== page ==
Affordability: Be mindful of: premiums (monthly payments), deductibles (amount you must pay
before insurance kicks in), and copays (fixed fees for each service rendered). They will vary
substantially depending on your plan. Compare options to get the most value for your dollar.

Availability of mental health professionals: Make sure there are lots of mental health
professionals to choose from such as psychologists and psychiatrists.

HMO Vs. PPO: Make sure to understand the difference between HMO vs PPO. HMO is a
Health Maintenance Organization like Kaiser Permanente that has a network of providers to
choose from. PPO stands for Preferred Provider Organization and lets you choose from a
network of providers and pay extra to access out of network providers.

Prescription Coverage: If you decide you need medication, check to see how much each plan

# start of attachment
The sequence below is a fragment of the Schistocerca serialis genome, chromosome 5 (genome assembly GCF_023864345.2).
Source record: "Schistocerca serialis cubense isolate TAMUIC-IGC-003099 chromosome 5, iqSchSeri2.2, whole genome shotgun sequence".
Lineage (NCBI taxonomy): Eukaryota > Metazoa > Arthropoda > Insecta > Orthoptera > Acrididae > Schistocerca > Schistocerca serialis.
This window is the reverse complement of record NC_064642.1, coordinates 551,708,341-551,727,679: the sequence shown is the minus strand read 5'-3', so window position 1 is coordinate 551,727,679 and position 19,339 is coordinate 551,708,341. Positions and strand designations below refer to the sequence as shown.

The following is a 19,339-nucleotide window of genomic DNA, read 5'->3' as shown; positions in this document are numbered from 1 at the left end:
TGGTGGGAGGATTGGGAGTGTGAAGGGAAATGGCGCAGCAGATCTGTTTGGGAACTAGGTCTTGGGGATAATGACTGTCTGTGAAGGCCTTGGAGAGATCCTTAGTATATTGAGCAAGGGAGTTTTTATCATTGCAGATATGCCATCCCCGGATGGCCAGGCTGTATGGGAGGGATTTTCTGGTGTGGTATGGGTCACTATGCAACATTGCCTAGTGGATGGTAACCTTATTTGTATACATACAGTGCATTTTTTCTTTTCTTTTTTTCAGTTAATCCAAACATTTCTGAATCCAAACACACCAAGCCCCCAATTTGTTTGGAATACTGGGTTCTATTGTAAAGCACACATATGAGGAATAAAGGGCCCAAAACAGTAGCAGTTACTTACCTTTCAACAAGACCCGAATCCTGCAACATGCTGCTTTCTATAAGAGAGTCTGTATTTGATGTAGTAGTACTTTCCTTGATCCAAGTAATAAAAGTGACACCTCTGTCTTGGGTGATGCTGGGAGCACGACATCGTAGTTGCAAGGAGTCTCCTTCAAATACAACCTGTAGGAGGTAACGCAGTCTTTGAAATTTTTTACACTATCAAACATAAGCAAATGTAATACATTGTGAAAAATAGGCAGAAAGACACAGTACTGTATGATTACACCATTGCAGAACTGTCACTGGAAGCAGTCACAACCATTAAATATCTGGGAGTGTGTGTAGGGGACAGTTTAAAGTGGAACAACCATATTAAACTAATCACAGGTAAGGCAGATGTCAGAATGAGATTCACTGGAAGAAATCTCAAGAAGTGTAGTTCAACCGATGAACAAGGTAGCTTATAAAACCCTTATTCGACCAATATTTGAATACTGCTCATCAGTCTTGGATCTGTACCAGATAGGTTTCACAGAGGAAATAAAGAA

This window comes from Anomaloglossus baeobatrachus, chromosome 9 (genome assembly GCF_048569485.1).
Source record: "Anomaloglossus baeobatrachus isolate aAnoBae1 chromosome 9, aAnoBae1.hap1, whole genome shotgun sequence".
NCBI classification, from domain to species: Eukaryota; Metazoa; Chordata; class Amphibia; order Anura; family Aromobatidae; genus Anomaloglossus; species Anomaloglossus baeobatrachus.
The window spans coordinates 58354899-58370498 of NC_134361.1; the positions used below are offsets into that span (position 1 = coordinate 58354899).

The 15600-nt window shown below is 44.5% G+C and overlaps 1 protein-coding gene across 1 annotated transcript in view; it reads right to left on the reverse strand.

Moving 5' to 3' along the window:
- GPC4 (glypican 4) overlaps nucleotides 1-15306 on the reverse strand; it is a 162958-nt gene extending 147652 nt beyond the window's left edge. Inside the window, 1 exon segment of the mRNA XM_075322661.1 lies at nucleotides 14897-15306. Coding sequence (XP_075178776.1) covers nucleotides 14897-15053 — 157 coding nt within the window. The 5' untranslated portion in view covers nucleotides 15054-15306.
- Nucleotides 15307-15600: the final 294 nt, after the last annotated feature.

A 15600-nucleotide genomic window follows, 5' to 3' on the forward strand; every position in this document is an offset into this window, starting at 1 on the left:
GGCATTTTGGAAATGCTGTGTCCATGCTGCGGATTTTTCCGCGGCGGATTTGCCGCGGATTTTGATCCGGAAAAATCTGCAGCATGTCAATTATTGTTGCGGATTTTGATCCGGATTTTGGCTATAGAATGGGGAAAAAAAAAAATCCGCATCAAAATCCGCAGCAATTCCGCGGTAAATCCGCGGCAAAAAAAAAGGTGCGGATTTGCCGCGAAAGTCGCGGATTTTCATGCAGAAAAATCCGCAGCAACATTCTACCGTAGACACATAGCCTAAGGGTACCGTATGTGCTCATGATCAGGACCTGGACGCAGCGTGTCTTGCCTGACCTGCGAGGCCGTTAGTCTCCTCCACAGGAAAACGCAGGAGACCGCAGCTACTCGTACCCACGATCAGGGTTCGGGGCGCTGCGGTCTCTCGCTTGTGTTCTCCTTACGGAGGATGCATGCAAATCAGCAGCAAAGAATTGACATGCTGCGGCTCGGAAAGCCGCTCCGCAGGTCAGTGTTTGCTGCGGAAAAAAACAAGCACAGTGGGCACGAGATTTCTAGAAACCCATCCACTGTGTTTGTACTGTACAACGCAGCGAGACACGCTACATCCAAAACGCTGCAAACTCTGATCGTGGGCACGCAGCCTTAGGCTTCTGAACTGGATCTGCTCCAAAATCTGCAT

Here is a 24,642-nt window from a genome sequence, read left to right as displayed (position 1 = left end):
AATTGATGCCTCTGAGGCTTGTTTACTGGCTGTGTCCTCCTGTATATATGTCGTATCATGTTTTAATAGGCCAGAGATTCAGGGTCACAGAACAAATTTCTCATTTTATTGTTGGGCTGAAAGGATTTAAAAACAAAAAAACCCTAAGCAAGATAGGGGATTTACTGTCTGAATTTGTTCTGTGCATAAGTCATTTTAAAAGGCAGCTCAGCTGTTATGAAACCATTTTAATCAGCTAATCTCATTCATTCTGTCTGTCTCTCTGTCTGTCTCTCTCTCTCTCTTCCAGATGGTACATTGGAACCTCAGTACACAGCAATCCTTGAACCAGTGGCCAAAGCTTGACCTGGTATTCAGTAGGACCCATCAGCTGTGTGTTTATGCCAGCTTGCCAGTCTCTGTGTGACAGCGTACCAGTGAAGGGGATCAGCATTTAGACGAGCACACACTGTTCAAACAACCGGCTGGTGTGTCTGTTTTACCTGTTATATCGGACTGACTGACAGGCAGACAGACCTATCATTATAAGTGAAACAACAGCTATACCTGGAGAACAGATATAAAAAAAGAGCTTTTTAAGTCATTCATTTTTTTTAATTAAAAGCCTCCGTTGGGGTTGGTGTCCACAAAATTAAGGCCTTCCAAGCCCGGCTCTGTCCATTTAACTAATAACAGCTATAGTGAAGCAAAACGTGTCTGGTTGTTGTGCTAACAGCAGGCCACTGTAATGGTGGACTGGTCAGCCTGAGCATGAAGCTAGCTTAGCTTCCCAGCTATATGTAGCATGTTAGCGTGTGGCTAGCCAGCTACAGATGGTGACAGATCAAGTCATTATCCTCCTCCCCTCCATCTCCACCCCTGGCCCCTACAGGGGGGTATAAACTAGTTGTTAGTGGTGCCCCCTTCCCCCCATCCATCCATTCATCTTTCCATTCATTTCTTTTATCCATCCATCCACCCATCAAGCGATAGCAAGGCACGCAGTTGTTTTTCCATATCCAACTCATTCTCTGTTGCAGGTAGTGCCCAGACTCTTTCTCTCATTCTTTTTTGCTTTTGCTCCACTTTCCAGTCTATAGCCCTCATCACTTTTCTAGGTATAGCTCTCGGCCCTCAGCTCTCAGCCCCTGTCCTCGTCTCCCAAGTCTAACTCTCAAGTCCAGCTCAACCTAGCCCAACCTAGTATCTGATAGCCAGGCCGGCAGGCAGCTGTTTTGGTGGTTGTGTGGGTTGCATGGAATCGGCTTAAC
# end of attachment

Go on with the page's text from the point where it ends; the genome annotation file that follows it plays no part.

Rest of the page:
will cover. Also, be sure to check out NAMI’s Guide Help Paying For Medication for resources
like discounts, coupons and non-profit assistance.



Navigating Romantic Relationships

Many people living with mental illness have questions about love and romance.

Mentally ill people wonder, can they have a relationship? Yes! The good news is that hundreds
of millions of mentally ill people around the world are participating in healthy, successful
relationships right now and billions that came before us did so too.

Another question is how do I reveal my illness? Try the sandwiching method, where you reveal
several pieces of “good news” alongside the “bad news” This technique can assuage people’s
fears. For example, as a precursor to revealing you have bipolar, you can discuss all the good
things about your relationship and what you like about this person.

Also, consider sharing books and literature on your specific mental illness to arm your partner